Originally scheduled for June 29
One of the ways that farmers in the 19th
century supplemented their diets was to keep a dovecote.
It’s a fairly large box, usually on a pole, which allowed
several families of doves or pigeons to nest.
It also included a rear access door for the farmer.
As the eggs hatched, the farmer would reach in through the
back door and tie a string to the leg of each hatchling.
When they were large enough to fly, they were still tethered
to the dovecote. Large
enough to fly also meant large enough to eat.
The method is apparently a very ancient one,
for we find in the 5th chapter of Leviticus the rules for
bringing a sin offering.
If you were rich, your offering was
proportional to your wealth.
You were to provide a lamb from your flocks.
The middle class – no flock, but land
enough to support a dovecote – were to bring two doves.
The poor – no dovecote, I suppose –
were to bring a tenth of an ephah of flour.
(Don’t ask me what an ephah might be. One of my
references cleared things up this way: “Twelve logs to one hin; six
hins to one bath. One cab and four-fifths to one omer. Three omers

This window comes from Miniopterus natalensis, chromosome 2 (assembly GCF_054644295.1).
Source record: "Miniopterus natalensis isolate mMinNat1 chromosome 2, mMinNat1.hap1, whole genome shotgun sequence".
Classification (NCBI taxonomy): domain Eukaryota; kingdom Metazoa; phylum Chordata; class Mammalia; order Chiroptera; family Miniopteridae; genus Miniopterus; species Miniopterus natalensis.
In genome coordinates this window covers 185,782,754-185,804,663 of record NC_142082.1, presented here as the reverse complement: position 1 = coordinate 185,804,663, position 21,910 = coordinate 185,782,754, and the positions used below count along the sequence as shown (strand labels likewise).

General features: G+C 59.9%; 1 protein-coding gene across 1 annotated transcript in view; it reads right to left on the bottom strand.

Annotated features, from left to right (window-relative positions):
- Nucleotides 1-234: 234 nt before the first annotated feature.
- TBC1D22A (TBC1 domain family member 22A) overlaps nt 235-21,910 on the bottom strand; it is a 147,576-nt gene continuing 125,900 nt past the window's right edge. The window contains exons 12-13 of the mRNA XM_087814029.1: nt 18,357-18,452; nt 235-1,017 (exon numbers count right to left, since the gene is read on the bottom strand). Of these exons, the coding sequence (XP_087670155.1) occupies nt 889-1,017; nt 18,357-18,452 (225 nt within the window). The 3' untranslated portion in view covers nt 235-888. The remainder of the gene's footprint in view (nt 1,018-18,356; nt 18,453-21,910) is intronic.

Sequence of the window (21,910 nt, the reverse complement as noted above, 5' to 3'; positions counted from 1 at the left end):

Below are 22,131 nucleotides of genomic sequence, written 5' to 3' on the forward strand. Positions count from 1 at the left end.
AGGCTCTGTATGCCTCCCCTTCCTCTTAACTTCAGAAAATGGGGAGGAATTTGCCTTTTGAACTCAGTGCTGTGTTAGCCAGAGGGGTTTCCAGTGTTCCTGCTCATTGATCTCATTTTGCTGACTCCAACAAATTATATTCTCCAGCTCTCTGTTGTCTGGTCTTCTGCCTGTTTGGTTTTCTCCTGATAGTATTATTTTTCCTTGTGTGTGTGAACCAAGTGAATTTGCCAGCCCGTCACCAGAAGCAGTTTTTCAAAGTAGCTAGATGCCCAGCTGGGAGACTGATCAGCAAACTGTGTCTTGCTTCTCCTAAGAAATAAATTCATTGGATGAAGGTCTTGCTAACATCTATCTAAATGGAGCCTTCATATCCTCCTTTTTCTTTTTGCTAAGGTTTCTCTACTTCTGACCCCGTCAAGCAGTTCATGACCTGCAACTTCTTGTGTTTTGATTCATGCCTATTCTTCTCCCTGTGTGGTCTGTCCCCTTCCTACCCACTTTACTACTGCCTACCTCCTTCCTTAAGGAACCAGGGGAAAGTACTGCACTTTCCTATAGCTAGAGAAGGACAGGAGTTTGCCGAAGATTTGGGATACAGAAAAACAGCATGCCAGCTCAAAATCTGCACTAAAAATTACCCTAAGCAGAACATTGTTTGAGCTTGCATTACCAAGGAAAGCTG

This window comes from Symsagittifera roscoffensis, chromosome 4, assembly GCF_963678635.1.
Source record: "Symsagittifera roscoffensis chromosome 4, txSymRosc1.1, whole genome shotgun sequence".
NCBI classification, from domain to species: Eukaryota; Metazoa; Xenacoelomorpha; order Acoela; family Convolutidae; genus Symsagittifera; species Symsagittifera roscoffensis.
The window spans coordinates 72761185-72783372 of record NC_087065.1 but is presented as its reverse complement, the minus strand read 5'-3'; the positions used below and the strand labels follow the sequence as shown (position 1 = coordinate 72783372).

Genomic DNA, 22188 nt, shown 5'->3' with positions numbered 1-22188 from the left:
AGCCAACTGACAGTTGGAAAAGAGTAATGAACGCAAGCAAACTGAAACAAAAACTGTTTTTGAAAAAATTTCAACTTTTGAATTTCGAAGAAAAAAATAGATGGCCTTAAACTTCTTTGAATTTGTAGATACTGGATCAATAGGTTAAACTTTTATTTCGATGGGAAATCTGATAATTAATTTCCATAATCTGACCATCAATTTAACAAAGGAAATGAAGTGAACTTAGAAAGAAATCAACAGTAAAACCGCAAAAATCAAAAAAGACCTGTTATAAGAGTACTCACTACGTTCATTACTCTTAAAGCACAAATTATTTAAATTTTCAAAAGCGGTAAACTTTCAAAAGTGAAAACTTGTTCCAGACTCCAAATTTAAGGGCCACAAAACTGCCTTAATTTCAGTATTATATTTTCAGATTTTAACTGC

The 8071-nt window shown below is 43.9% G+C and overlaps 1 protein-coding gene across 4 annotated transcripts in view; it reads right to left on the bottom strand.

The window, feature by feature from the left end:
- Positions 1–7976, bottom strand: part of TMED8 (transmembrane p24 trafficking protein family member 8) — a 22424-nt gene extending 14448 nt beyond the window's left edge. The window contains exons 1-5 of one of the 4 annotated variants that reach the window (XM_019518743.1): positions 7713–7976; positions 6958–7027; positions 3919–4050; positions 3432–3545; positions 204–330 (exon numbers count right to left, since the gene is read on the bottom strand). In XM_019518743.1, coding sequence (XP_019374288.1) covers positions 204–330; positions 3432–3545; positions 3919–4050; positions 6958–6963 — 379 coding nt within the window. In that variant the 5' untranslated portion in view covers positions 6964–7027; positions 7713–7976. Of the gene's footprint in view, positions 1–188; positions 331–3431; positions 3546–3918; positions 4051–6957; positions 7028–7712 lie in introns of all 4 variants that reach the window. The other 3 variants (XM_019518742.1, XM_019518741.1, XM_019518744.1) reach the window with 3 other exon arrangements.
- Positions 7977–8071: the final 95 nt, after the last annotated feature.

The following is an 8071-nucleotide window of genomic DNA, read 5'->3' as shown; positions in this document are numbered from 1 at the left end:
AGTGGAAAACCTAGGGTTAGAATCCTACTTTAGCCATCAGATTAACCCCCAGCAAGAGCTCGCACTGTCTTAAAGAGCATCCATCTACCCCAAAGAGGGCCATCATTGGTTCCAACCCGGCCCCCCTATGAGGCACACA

and one third, one seah. Three seahs to one ephah. Ten ephahs to one
homer.” Makes the metric system look simple, now doesn’t it?)
There is a divine principle at work here:
God always provides a way for each of us, no matter how rich
or poor, to have atonement for our sins.
This, of course, implies that we all
need such atonement for
our sins. God is no
“respecter of persons.”
But please note that specific instructions were given for this;
atonement is made effective through obedience.
You get it God’s way, not your way.
Of course, animal sacrifices were only a
forerunner of the true Atonement:
Christ, the Lamb of God.
The reality of atonement was given at Calvary.
But it is still true that atonement is made effective through
obedience. So it is that
we are commanded to examine ourselves in taking communion, so that
we might recognize our sins and repent of them.
The body and blood of Christ are not to be taken
lightheartedly, but in a worthy manner.
Examine yourselves, repent and thus let your obedience make
his sacrifice effective for your atonement.